Promoting Food Sustainability

AP Environmental Science students grow organic microgreens with local company Gourmet Greens.

In Mary Greenlee’s AP Environmental Science classes, students are taught that promoting sustainability involves thinking innovatively when it comes to food production. The class got to see this concept in action when they had a guest visit this week from Gourmet Greens, an urban farm in downtown Richmond that grows, harvests, and distributes organic microgreens.

David Peyton and John Gordon, the owners and founders of Gourmet Greens, spoke to the classes on Thursday, January 19 in the Bryan Innovation Lab and shared their story of starting a local company in their own backyard. The pair sells their carefully grown greens to customers at the St. Stephen’s Farmers Market, as well as to chefs at local restaurants such as The Daily Kitchen & Bar and The Savory Grain.

Using their professional knowledge, the duo helped students plant their own microgreen seeds in small soil plots and gave them advice on proper maintenance to yield a successful harvest.

“Our goal was to show the students what can be done with a finite amount of space and a few simple tools,” Mr. Peyton said. “[Our business] started as an initial idea and turned into something that is fun and educational, and we’re excited to provide enrichment based around a delicious, nutritional product.”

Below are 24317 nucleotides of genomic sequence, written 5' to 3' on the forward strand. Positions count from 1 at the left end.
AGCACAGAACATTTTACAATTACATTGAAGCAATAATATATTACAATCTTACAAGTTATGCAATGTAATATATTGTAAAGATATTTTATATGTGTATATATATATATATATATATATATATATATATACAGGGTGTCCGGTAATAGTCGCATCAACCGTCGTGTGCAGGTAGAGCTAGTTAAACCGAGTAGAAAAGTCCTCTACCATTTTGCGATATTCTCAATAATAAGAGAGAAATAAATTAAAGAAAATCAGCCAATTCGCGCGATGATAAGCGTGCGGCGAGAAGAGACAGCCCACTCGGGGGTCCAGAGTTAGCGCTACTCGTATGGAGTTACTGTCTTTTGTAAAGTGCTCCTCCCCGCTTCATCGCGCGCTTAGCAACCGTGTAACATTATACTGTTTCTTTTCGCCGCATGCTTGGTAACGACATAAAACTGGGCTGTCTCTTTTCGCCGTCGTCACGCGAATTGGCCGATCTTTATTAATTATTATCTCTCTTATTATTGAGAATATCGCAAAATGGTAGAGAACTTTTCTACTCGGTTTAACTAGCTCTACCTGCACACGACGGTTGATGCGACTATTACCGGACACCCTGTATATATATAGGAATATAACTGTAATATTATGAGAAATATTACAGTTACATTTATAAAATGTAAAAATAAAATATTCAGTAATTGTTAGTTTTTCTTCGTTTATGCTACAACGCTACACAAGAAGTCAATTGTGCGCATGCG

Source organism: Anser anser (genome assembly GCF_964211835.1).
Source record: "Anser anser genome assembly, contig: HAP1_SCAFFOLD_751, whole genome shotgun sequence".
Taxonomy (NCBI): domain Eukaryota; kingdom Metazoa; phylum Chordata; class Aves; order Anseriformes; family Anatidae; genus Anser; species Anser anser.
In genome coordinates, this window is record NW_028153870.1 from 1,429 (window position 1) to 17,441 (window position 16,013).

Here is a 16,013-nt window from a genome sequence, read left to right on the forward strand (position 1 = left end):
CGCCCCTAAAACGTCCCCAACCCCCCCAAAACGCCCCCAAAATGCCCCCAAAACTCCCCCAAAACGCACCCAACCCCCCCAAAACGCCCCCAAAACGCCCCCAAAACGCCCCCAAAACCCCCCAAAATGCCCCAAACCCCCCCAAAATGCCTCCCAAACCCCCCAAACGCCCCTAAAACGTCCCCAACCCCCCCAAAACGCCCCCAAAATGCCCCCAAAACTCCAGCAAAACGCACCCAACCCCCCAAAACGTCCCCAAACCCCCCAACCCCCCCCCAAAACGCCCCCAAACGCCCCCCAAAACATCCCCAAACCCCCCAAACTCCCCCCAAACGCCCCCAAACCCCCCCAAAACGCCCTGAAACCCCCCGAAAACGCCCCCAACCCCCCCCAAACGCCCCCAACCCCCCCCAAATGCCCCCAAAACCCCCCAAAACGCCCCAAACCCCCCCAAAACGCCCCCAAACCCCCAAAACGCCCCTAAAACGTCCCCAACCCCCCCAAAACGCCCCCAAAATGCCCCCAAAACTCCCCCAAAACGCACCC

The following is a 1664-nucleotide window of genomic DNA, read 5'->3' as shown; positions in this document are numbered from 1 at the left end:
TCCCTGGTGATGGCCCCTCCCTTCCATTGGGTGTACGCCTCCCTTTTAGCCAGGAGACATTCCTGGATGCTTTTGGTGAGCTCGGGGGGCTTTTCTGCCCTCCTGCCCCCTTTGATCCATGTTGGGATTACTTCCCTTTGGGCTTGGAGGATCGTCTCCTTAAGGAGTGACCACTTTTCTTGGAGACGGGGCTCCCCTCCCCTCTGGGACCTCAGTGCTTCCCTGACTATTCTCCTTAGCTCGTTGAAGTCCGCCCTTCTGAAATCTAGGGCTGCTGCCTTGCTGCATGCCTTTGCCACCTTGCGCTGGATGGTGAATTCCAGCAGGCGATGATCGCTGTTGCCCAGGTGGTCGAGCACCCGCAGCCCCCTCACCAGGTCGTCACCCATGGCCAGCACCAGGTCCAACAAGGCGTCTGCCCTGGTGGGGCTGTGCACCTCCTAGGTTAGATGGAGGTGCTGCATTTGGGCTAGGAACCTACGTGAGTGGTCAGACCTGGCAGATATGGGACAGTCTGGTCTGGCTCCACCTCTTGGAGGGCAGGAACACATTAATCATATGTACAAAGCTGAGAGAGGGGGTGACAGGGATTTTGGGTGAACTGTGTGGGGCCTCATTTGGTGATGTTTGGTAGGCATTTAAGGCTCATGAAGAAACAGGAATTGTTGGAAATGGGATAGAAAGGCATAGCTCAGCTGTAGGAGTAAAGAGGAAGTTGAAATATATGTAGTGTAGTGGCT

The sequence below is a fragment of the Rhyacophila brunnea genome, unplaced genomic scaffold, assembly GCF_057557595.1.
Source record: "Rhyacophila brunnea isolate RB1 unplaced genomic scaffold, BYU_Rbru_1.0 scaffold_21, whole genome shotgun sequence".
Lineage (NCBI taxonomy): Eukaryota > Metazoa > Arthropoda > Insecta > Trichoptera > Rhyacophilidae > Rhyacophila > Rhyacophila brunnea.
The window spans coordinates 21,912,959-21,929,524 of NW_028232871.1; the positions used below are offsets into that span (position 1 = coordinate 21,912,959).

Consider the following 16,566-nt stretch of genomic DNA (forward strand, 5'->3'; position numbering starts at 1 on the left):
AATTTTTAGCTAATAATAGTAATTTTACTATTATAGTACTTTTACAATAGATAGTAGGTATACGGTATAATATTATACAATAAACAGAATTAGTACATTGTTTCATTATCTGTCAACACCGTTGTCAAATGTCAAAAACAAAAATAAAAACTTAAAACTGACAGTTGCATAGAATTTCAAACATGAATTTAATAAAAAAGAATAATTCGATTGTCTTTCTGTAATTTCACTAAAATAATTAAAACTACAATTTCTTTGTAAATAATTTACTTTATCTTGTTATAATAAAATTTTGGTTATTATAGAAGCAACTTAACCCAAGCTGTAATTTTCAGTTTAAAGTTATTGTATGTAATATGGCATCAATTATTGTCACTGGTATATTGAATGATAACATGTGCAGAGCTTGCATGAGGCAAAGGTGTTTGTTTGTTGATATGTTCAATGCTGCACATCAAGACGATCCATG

Senior Chris Koerner said: “I was interested in the locality of their business and how they’re literally running a company in their own backyard. It’s really cool to see how two people can do that with such a seemingly simple idea.”

A few days after planting, Mrs. Greenlee and a few of her students observed that some of the plants had developed a fuzzy growth on their leaves. They hypothesized that these plants were producing root hairs in order to receive more water and nutrients from the soil. The students will continue to nurture the plants; they expect to harvest them in the coming days.

Mrs. Greenlee said the project with Gourmet Greens fit perfectly into their current study of natural vs. artificial soils and growth systems because it serves as an example of how one can control and manipulate plant growth to produce a commercial product. In addition, it teaches the students about the importance of using the resources around them to promote a healthy food culture.

“Food innovation is all about analyzing your food supply and figuring out how we can influence or control what we eat, how we receive food, and how it’s prepared,” she said. “Microgreens are a perfect example because it can be grown naturally or commercially, so anyone can learn to do it and grow a product that is nutritious and sustainable.”

Director of the Bryan Innovation Lab Cary Jamieson added: “Mary has been such a strong advocate and partner for exploring food innovation through the lens of sustainability, research, and bio-chemistry. Developing connections with local entrepreneurs and inviting them to share their process with students has been a powerful step in understanding the potential of a quickly evolving food and packaging industry. Students are being inspired on a local level but they are also developing an understanding of the long term possibilities within this industry.”





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